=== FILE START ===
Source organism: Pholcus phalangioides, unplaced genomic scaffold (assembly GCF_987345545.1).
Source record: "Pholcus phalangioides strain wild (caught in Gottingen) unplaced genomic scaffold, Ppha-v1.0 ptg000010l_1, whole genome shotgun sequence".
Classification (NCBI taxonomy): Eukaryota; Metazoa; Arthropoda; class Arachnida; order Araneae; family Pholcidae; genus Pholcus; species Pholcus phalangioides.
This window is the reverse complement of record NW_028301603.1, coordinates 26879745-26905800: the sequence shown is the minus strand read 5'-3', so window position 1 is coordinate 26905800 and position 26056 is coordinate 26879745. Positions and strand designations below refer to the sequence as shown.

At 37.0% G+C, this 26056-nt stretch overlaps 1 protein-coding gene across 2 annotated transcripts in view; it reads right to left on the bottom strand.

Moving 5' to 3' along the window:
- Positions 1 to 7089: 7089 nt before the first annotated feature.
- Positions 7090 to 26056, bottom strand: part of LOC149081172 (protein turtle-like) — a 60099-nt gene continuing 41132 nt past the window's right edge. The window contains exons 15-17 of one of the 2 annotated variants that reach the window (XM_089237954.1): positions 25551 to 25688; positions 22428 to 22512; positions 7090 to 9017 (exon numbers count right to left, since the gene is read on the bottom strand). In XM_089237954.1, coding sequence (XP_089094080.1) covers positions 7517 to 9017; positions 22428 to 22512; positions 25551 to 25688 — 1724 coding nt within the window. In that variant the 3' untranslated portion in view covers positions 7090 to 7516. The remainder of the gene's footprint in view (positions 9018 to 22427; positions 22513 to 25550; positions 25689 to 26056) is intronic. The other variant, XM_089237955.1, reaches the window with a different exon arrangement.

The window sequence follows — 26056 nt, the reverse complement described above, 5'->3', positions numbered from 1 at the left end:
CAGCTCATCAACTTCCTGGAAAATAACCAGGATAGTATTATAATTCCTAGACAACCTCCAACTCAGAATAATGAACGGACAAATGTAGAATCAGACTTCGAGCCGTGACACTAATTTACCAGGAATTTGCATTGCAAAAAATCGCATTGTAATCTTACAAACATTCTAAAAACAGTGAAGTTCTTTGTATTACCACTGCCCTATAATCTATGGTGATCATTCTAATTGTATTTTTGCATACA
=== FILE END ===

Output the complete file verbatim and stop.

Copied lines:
Source organism: Pholcus phalangioides, unplaced genomic scaffold (assembly GCF_987345545.1).
Source record: "Pholcus phalangioides strain wild (caught in Gottingen) unplaced genomic scaffold, Ppha-v1.0 ptg000010l_1, whole genome shotgun sequence".
Classification (NCBI taxonomy): Eukaryota; Metazoa; Arthropoda; class Arachnida; order Araneae; family Pholcidae; genus Pholcus; species Pholcus phalangioides.
This window is the reverse complement of record NW_028301603.1, coordinates 26879745-26905800: the sequence shown is the minus strand read 5'-3', so window position 1 is coordinate 26905800 and position 26056 is coordinate 26879745. Positions and strand designations below refer to the sequence as shown.

At 37.0% G+C, this 26056-nt stretch overlaps 1 protein-coding gene across 2 annotated transcripts in view; it reads right to left on the bottom strand.

Moving 5' to 3' along the window:
- Positions 1 to 7089: 7089 nt before the first annotated feature.
- Positions 7090 to 26056, bottom strand: part of LOC149081172 (protein turtle-like) — a 60099-nt gene continuing 41132 nt past the window's right edge. The window contains exons 15-17 of one of the 2 annotated variants that reach the window (XM_089237954.1): positions 25551 to 25688; positions 22428 to 22512; positions 7090 to 9017 (exon numbers count right to left, since the gene is read on the bottom strand). In XM_089237954.1, coding sequence (XP_089094080.1) covers positions 7517 to 9017; positions 22428 to 22512; positions 25551 to 25688 — 1724 coding nt within the window. In that variant the 3' untranslated portion in view covers positions 7090 to 7516. The remainder of the gene's footprint in view (positions 9018 to 22427; positions 22513 to 25550; positions 25689 to 26056) is intronic. The other variant, XM_089237955.1, reaches the window with a different exon arrangement.

The window sequence follows — 26056 nt, the reverse complement described above, 5'->3', positions numbered from 1 at the left end:
CAGCTCATCAACTTCCTGGAAAATAACCAGGATAGTATTATAATTCCTAGACAACCTCCAACTCAGAATAATGAACGGACAAATGTAGAATCAGACTTCGAGCCGTGACACTAATTTACCAGGAATTTGCATTGCAAAAAATCGCATTGTAATCTTACAAACATTCTAAAAACAGTGAAGTTCTTTGTATTACCACTGCCCTATAATCTATGGTGATCATTCTAATTGTATTTTTGCATACA